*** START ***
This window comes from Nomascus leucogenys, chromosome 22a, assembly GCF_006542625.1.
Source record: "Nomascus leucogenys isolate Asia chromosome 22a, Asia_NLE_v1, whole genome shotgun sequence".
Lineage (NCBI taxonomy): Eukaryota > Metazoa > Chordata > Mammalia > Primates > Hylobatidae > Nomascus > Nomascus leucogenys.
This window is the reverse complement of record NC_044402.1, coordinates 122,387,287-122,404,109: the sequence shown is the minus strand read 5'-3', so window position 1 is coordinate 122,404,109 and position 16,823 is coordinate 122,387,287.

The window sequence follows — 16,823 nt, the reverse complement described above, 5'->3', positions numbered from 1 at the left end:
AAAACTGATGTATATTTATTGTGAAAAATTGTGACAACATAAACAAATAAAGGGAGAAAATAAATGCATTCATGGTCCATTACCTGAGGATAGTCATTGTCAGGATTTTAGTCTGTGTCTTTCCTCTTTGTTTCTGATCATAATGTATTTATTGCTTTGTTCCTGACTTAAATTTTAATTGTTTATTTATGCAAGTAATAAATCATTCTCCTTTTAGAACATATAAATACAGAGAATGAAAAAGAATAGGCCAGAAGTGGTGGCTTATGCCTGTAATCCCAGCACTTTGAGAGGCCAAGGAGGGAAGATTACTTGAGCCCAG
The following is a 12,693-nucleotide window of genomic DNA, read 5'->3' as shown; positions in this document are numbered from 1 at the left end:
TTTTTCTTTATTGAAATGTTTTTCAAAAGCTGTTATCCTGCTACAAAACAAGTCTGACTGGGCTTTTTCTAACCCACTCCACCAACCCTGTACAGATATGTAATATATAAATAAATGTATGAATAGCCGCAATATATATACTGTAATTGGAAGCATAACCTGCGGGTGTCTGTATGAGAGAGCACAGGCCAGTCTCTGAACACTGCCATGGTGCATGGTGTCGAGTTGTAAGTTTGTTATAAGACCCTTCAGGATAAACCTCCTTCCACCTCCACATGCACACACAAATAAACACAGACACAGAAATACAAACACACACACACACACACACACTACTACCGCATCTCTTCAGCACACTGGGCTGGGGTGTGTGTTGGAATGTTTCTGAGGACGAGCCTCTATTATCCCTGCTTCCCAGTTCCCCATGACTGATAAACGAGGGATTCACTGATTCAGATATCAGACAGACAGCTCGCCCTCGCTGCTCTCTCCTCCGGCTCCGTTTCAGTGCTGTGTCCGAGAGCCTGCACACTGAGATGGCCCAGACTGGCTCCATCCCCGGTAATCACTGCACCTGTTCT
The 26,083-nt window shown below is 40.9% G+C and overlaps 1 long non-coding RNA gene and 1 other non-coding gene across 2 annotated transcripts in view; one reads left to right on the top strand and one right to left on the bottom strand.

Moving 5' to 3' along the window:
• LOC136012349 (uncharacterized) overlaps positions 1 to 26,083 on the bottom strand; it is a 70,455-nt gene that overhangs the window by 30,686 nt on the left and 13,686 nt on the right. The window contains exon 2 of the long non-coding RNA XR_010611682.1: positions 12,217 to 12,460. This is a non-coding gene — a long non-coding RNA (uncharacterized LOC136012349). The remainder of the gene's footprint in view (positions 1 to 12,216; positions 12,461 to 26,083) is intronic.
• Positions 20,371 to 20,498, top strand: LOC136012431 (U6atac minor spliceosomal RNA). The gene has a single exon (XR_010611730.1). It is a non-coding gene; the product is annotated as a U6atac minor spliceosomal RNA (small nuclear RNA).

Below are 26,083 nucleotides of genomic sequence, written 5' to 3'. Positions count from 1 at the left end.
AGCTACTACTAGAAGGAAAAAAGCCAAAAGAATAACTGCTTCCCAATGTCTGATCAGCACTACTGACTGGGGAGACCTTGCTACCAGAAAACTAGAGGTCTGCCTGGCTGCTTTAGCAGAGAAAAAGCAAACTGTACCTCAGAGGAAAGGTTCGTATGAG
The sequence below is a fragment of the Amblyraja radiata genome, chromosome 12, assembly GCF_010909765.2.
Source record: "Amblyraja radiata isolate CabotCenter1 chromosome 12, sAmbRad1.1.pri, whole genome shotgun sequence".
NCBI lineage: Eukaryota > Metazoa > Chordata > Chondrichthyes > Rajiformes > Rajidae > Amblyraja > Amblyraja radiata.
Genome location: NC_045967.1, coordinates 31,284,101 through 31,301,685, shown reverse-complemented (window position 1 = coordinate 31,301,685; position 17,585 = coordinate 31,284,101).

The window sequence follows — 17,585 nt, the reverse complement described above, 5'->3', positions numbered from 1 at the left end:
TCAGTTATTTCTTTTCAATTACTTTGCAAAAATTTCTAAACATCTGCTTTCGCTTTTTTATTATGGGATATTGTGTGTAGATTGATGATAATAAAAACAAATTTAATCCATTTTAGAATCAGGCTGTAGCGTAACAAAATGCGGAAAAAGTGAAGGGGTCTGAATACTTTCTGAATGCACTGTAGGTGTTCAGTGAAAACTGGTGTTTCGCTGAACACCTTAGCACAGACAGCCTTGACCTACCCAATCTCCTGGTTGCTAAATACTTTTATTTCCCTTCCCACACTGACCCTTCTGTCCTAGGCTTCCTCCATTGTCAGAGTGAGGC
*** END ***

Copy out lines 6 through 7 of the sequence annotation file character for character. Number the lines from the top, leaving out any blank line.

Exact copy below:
AAAACTGATGTATATTTATTGTGAAAAATTGTGACAACATAAACAAATAAAGGGAGAAAATAAATGCATTCATGGTCCATTACCTGAGGATAGTCATTGTCAGGATTTTAGTCTGTGTCTTTCCTCTTTGTTTCTGATCATAATGTATTTATTGCTTTGTTCCTGACTTAAATTTTAATTGTTTATTTATGCAAGTAATAAATCATTCTCCTTTTAGAACATATAAATACAGAGAATGAAAAAGAATAGGCCAGAAGTGGTGGCTTATGCCTGTAATCCCAGCACTTTGAGAGGCCAAGGAGGGAAGATTACTTGAGCCCAG
The following is a 12,693-nucleotide window of genomic DNA, read 5'->3' as shown; positions in this document are numbered from 1 at the left end: